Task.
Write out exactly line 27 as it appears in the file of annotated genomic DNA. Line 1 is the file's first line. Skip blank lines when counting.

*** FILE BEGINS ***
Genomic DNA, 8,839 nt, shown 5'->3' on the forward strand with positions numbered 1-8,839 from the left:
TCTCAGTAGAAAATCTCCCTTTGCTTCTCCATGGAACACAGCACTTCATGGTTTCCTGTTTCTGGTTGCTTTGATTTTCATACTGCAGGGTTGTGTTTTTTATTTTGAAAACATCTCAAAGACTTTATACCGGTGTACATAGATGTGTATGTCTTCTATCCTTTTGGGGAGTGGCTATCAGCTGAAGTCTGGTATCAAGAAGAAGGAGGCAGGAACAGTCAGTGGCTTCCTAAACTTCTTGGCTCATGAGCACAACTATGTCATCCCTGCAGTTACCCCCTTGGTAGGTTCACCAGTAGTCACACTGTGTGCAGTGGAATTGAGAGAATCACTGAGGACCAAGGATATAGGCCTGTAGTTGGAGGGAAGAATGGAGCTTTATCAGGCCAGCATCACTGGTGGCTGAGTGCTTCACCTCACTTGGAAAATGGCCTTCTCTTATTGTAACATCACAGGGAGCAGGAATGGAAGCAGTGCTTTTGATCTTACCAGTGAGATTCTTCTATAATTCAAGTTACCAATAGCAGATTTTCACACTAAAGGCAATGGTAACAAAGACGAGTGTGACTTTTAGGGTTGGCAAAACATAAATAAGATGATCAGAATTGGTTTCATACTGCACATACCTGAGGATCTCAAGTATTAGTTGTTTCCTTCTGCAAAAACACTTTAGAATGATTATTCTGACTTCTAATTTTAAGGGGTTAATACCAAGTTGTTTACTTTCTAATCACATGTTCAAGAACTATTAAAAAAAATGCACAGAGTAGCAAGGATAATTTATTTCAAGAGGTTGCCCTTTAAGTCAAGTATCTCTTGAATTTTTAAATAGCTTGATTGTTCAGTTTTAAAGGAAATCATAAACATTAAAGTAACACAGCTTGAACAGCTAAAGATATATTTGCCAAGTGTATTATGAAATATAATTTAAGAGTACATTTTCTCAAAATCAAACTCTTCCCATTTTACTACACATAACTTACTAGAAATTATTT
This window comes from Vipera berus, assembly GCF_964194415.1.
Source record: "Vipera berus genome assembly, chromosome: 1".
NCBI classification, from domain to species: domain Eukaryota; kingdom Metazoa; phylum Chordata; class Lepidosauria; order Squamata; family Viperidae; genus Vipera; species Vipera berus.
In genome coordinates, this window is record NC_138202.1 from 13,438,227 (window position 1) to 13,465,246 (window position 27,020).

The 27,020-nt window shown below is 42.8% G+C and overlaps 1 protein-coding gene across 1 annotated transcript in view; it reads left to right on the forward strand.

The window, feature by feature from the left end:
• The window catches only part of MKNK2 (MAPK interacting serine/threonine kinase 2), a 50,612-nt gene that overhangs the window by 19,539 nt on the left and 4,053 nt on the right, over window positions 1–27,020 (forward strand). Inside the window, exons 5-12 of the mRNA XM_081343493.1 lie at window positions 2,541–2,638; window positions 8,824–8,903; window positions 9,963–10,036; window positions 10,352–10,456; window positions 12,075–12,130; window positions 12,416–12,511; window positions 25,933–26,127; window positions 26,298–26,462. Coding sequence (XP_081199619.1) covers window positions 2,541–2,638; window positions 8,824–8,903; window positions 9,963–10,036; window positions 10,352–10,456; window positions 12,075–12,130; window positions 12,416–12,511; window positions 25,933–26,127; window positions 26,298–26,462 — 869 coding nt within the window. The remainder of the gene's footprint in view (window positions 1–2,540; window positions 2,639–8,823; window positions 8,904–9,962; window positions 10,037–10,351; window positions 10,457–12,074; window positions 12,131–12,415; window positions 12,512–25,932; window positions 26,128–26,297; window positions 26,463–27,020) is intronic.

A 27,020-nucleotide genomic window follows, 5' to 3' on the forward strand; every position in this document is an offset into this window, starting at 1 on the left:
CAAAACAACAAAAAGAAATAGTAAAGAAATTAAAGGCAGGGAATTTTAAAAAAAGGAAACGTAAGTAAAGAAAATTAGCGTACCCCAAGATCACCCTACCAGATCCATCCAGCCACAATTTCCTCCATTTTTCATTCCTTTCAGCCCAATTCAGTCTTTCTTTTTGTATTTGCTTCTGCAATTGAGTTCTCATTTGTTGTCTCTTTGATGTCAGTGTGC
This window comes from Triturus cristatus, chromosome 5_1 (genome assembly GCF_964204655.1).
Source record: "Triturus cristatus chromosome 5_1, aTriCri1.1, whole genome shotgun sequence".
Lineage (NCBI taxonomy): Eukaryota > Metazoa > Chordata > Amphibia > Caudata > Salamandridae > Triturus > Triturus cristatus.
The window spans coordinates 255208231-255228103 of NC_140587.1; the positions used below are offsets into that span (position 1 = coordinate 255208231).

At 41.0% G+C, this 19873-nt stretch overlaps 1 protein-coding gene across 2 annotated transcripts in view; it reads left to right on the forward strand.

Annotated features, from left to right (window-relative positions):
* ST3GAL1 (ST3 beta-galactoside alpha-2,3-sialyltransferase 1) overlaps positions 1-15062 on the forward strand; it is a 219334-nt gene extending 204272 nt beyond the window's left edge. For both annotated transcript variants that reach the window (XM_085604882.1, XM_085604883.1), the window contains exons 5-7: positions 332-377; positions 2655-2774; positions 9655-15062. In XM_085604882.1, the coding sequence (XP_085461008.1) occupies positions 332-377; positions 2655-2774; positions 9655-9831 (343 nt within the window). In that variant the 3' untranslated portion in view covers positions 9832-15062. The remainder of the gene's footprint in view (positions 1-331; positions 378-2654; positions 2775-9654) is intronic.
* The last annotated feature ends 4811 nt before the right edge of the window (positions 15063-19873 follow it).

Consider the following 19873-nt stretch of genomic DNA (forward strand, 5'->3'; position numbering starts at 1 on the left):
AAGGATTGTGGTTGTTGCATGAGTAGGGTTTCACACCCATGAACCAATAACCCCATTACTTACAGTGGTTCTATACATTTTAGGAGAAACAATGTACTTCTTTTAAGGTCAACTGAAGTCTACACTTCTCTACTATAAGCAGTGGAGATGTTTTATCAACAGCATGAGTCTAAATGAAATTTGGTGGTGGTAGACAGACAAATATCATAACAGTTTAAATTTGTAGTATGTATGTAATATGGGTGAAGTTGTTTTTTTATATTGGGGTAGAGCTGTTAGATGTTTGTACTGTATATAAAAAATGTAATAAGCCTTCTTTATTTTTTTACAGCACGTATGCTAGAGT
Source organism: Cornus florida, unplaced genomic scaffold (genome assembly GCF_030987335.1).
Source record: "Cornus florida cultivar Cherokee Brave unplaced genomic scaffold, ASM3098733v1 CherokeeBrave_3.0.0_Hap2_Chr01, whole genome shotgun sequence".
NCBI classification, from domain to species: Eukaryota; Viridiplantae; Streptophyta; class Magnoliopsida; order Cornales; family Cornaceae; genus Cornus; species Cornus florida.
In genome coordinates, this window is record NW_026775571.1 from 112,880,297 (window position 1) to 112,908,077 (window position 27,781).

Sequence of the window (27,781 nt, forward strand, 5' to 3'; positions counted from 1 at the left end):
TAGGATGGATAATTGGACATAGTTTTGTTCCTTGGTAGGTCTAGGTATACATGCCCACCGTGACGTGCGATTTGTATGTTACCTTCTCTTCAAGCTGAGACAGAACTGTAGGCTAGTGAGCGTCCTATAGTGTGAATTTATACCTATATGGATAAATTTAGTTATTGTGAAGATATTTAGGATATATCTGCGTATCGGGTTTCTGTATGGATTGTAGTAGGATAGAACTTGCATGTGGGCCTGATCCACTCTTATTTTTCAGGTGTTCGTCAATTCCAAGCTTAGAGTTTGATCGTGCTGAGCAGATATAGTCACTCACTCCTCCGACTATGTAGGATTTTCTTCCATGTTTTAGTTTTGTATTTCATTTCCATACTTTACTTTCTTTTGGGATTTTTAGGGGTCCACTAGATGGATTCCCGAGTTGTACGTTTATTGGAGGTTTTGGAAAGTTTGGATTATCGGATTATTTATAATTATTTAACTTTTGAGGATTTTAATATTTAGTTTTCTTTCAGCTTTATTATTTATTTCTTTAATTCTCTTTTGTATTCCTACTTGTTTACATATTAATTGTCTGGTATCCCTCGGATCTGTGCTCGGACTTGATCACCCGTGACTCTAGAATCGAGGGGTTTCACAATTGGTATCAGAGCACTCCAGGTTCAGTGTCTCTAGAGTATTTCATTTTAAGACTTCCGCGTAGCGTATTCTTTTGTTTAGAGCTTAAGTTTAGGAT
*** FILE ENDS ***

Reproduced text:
TAGGATGGATAATTGGACATAGTTTTGTTCCTTGGTAGGTCTAGGTATACATGCCCACCGTGACGTGCGATTTGTATGTTACCTTCTCTTCAAGCTGAGACAGAACTGTAGGCTAGTGAGCGTCCTATAGTGTGAATTTATACCTATATGGATAAATTTAGTTATTGTGAAGATATTTAGGATATATCTGCGTATCGGGTTTCTGTATGGATTGTAGTAGGATAGAACTTGCATGTGGGCCTGATCCACTCTTATTTTTCAGGTGTTCGTCAATTCCAAGCTTAGAGTTTGATCGTGCTGAGCAGATATAGTCACTCACTCCTCCGACTATGTAGGATTTTCTTCCATGTTTTAGTTTTGTATTTCATTTCCATACTTTACTTTCTTTTGGGATTTTTAGGGGTCCACTAGATGGATTCCCGAGTTGTACGTTTATTGGAGGTTTTGGAAAGTTTGGATTATCGGATTATTTATAATTATTTAACTTTTGAGGATTTTAATATTTAGTTTTCTTTCAGCTTTATTATTTATTTCTTTAATTCTCTTTTGTATTCCTACTTGTTTACATATTAATTGTCTGGTATCCCTCGGATCTGTGCTCGGACTTGATCACCCGTGACTCTAGAATCGAGGGGTTTCACAATTGGTATCAGAGCACTCCAGGTTCAGTGTCTCTAGAGTATTTCATTTTAAGACTTCCGCGTAGCGTATTCTTTTGTTTAGAGCTTAAGTTTAGGAT